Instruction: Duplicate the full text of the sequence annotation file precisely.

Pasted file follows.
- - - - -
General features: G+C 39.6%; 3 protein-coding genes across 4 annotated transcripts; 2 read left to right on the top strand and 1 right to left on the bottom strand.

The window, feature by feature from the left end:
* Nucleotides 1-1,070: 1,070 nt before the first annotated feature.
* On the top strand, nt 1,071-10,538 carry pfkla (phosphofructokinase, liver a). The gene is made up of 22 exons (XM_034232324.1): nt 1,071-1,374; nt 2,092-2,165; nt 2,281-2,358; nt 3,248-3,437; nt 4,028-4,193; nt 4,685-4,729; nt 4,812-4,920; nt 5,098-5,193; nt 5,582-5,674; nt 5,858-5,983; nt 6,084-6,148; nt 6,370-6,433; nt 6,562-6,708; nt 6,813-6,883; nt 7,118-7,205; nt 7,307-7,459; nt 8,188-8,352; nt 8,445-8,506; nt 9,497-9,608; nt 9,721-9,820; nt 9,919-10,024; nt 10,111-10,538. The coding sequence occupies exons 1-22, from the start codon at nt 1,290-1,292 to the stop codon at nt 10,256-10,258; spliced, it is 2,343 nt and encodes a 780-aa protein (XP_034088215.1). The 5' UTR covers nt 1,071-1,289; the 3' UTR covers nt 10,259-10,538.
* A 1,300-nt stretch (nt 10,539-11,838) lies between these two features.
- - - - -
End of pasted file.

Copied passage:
General features: G+C 39.6%; 3 protein-coding genes across 4 annotated transcripts; 2 read left to right on the top strand and 1 right to left on the bottom strand.

The window, feature by feature from the left end:
* Nucleotides 1-1,070: 1,070 nt before the first annotated feature.
* On the top strand, nt 1,071-10,538 carry pfkla (phosphofructokinase, liver a). The gene is made up of 22 exons (XM_034232324.1): nt 1,071-1,374; nt 2,092-2,165; nt 2,281-2,358; nt 3,248-3,437; nt 4,028-4,193; nt 4,685-4,729; nt 4,812-4,920; nt 5,098-5,193; nt 5,582-5,674; nt 5,858-5,983; nt 6,084-6,148; nt 6,370-6,433; nt 6,562-6,708; nt 6,813-6,883; nt 7,118-7,205; nt 7,307-7,459; nt 8,188-8,352; nt 8,445-8,506; nt 9,497-9,608; nt 9,721-9,820; nt 9,919-10,024; nt 10,111-10,538. The coding sequence occupies exons 1-22, from the start codon at nt 1,290-1,292 to the stop codon at nt 10,256-10,258; spliced, it is 2,343 nt and encodes a 780-aa protein (XP_034088215.1). The 5' UTR covers nt 1,071-1,289; the 3' UTR covers nt 10,259-10,538.
* A 1,300-nt stretch (nt 10,539-11,838) lies between these two features.